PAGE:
Show that a proper ideal M of a commutative ring R is maximal if and only if R/M is a field.

What I know:

Because M is a proper ideal $M \neq R$. The ideal M is maximal if it is a maximal element among the proper ideals. R is a field if it is commutative and $R^{x} = R^{*} $ where $R^{x}$ is the group of units of R and $R^{*}$=$R$ \ {$0$}.

I need help working through and writing the actual proof.

Some ideas:

I know that a ring is a field iff the zero ideal is maximal.

I assume I will need to reference the Correspondence Theorem for rings.

Any advice or help would be greatly appreciated!

  • 1
    $\begingroup$ Is the ring assumed to be commutative? $\endgroup$ Feb 27 '14 at 19:22
  • 1
    $\begingroup$ Why did you mark it with group theory??? $\endgroup$
    – tomasz
    Feb 27 '14 at 19:24

If $M$ is a maximal ideal and $a\notin M$ then the ideal $(a)+M$ must equalize $R$ so there are elements $r\in R$ and $m\in M$ with $ra+m=1$ or equivalently $(r+M)(a+M) =1+M$ in ring $R/M$.

Conversely if $R/M$ is a field and $a\notin M$ then $(r+M)(a+M) =1+M$ for some $r\in R$. Then $ra-1\in M$ so that $1\in (a)+M$ and consequently $R=(a)+M$. This for every $a\notin M$ so apparently $M$ is maximal.


By way of contradiction, suppose M is not maximal. Then $\exists P$ such that $M \subset P \subset R$ (proper containment) and $P / M$ an ideal in $R/M$. (Proof for that in my text.)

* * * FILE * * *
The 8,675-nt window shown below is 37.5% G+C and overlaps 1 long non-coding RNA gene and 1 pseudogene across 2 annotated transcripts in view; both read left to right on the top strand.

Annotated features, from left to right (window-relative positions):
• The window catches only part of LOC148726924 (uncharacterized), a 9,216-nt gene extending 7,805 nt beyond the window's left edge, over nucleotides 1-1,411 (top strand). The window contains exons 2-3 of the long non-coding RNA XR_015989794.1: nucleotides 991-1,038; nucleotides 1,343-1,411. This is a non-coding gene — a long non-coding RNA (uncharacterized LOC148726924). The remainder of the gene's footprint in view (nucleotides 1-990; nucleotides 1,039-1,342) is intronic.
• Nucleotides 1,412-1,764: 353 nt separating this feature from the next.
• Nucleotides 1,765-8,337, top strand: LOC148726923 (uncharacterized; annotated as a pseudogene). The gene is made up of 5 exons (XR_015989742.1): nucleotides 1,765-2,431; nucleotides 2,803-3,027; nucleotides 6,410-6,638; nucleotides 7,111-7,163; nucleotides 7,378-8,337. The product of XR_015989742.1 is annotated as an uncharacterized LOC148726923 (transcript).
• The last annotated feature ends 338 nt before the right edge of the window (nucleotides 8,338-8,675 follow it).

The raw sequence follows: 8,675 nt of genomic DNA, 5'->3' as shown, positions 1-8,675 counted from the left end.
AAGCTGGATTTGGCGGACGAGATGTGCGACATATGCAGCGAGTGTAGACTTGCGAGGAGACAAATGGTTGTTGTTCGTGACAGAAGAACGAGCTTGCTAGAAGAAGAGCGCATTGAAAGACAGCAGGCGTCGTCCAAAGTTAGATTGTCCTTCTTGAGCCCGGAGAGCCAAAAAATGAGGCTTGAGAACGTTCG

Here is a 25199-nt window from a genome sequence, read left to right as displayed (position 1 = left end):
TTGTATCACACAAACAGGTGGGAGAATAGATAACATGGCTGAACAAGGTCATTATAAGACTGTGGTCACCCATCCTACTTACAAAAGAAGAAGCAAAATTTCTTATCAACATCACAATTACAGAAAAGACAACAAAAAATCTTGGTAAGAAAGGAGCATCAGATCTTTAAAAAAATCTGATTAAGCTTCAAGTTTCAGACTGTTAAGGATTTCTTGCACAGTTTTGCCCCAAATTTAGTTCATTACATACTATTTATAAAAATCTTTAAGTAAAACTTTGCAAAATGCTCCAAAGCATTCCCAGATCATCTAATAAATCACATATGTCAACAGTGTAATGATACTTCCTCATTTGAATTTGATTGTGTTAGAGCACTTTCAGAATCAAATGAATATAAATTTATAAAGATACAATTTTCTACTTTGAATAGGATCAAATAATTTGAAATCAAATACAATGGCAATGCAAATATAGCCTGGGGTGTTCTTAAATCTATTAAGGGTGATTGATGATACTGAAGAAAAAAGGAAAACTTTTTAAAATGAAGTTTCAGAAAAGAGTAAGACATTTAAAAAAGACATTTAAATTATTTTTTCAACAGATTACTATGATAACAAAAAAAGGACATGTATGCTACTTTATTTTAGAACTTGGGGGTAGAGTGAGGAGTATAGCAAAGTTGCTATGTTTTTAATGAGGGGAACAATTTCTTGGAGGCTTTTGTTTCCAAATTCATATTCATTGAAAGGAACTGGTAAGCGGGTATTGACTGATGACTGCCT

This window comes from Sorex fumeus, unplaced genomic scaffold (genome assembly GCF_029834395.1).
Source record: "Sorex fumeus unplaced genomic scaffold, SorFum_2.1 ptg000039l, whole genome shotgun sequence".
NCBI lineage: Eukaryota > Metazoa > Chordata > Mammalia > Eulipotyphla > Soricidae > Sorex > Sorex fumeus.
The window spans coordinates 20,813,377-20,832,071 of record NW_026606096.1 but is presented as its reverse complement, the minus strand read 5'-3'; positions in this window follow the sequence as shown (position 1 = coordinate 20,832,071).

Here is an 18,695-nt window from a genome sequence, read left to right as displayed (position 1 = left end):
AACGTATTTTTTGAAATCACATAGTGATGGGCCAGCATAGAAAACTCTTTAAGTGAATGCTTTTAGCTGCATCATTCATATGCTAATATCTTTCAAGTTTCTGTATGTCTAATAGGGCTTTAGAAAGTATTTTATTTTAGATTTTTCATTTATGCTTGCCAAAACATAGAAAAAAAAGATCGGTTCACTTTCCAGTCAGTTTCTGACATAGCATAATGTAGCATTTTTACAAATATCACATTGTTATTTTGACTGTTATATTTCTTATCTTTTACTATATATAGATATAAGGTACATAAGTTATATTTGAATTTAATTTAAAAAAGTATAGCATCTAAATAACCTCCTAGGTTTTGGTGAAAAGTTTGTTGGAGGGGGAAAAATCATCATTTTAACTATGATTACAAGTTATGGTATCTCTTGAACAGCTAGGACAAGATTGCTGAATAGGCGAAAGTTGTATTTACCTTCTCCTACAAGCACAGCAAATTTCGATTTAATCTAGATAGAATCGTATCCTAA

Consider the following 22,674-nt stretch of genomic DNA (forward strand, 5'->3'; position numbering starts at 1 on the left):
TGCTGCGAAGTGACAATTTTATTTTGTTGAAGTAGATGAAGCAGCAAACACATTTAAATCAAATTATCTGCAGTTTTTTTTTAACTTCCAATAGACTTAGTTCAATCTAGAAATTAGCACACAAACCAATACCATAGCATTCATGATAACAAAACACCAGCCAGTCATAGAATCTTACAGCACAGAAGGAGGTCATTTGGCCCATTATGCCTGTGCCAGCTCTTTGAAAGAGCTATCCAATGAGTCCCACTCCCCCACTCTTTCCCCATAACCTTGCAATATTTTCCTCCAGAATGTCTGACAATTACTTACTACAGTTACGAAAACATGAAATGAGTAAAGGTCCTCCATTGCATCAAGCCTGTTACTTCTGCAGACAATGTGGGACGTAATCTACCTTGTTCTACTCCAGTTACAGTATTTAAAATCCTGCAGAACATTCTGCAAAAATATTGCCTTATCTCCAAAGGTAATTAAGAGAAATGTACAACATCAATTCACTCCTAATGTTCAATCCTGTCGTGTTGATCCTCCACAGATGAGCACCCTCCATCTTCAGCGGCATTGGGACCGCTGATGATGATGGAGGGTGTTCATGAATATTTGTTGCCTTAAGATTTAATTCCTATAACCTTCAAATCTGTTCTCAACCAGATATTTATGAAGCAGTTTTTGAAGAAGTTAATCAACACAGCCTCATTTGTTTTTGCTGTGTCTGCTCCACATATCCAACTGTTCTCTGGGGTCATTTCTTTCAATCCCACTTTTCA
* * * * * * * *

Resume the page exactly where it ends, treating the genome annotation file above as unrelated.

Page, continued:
$P/M \neq \{0\}$ because $M \subset P$ proper.

$\implies$ $P/M = R/M$ since $R/M$ a field. (Note that the only ideals of fields are $\{0\}$ and the entire field.)

Now I claim that $P/M = R/M \implies P=R$.

Let $r \in R$, $p \in P$ and $P \subset R$. Then $r+M = p+M$.

$\implies r-p \in M$ by coset properties

$\implies r-p \in P$ by $P \subset M$

$\implies r+P = p+P$ by coset properties

$\implies r+P = 0+P$ by $p \in P$

$\implies R \subset P$.

Since $P \subset R$, $P=R$.

But $P=R$ contradicts our proper containment above. So $M$ is a maximal ideal of $R$.


You should know the ideals of $R$ containing $M$ correspond bijectively (and preserving inclusion) to the ideals of $R/M$ (under the natural projection).

The theorem should be obvious from that if you know a ring is a field iff the zero ideal is maximal. Just ask what does correspond to $M$ in $R/M$?


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